First let yourself be influenced by Jesus and his Gospel

In this perspective, he told the young people, we have a lot to learn from each other. “Over the next six months you will have many opportunities for mutual learning and you will also benefit from the advice of experts who have acquired particular experience and expertise in the different areas of the social doctrine of the Church and of the digital communication. Then commenting on the theme of the program “Digital Faith Influencers”, Paolo Ruffini observed that each one is influenced and can influence. “Any influencer who wants to be a communicator of faith must first be influenced by Jesus and his Gospel”, in order to be authentic and to distinguish themselves from those who lead others to evil. Regarding the question of “who are the digital missionaries?”, the Prefect of the Dicastery for Communication cited Evangelii Gaudium emphasizing that every baptized person is called to be this missionary-disciple. The goal is to make our contribution by trying to transform the digital environment into a healthier and more human space.

Be good missionaries on social networks

Speaking in turn, the Secretary of the Dicastery for Communication, Monsignor Lucio Ruiz, underscored that “this course represents much more than a simple training program; it is an opportunity to form those who are called to speak to today’s culture about the tenderness of God.” It is not simply a question of knowing how to use the instruments, social networks, but of deeply understanding the culture in which we are immersed. “The instruments are useful, but the culture is lived; the instruments are for oneself, but the culture is shared; instruments are for specialists, but culture encompasses us all,” he said.

As missionaries, we are called to know Jesus and bring his word through digital media, “raising questions, provoking reflection and sowing seeds of hope in a world thirsty for truth and meaning”.

Msgr. Ruiz encouraged young people to have the courage and creativity to offer their time, their intelligence and their love to be for those who seek meaning in their existence and offer them a space to encounter Jesus. In our interactions on the networks, in our messages and our posts, we can carry the same invitation: “Come and see,” he suggested. He hoped that this program would be a path of personal growth for young people and pastoral growth for our communities.

An influencer is one who touches hearts, like Jesus

Emilce Cuda, Secretary of the Pontifical Commission for Latin America, also intervened, recalling what the Pope said to young Africans on 1 November 2022, during the virtual meeting “Building Bridges”. Building Bridges is not about listening to doctrines coming from other contexts but to construct one’s own opinion, based on the message of the Gospel, and to translate it into its social context.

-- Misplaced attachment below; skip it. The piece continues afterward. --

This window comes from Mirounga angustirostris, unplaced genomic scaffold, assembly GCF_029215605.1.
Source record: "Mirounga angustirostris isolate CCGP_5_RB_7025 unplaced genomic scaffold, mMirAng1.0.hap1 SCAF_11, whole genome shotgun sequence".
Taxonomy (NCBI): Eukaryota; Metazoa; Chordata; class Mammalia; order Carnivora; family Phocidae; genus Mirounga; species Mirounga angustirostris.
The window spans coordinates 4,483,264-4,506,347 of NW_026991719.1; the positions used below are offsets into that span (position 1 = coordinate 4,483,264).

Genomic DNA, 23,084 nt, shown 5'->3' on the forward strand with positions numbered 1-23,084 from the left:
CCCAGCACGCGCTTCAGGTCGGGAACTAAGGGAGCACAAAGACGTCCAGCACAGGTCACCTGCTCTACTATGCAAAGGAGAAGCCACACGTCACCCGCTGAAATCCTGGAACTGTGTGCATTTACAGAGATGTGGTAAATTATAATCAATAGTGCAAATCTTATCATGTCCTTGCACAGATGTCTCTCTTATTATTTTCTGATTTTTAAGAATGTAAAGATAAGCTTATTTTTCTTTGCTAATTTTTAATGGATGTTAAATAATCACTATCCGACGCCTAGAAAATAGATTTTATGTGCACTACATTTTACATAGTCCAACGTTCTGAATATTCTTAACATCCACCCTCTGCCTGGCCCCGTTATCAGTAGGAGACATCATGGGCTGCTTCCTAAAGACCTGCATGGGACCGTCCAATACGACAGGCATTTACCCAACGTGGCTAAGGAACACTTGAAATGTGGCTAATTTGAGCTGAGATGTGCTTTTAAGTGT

Professor Peter Jones, of Loyola University in the United States, one of those who set up the virtual initiative “Building Bridges”, indicated that as an instructor during this program, he makes it his duty to help young people strengthen their voice, so that, by themselves, they are able to positively influence other young people, with the African spirit. 

Bishop Gerald Mamman Musa Mgr Gerarld Musa of the Diocese of Katsina, Nigeria, encouraged young people to take advantage of this training to “see, discern and act”, in order to know how to contextualize the Gospel on social networks. In his speech, Father Stan Chu Ilo emphasized that being an influencer means being able to touch the hearts of others, as Christ did. He invited young people to participate in online instructions and discussions. He also called on them to prepare for a trip to be organized in Uganda.

Also collaborating in the training course for the influencers are the Dicastery for Promoting Integral Human Development, Sacred Heart University (Uganda), Veritas University (Nigeria), Catholic University of Zambia and the Institute of Theology of the Society of Jesus (ITCJ) – Ivory Coast.

The young people will be instructed by several experts, including Dr Paolo Ruffini, Prefect of the Dicastery for Communication; Msgr. Lucio Ruiz, Secretary of the same Dicastery, Father Stan Chu Ilo, Professor of Theology at DePaul University, in the United States of America; Sr José Ngalula, a Congolese Theologian and member of the International Theological Commission, Emilce Cuda, Secretary of the Pontifical Commission for Latin America, Nora Nonterah, Professor at Kwame Nkrumah University (Ghana), Peter Jones, a Professor from Loyola University, Chicago (USA), Sister Leonida Katunge, the Director of PACTPAN and program coordinator; as well as several professors and specialists from different fields.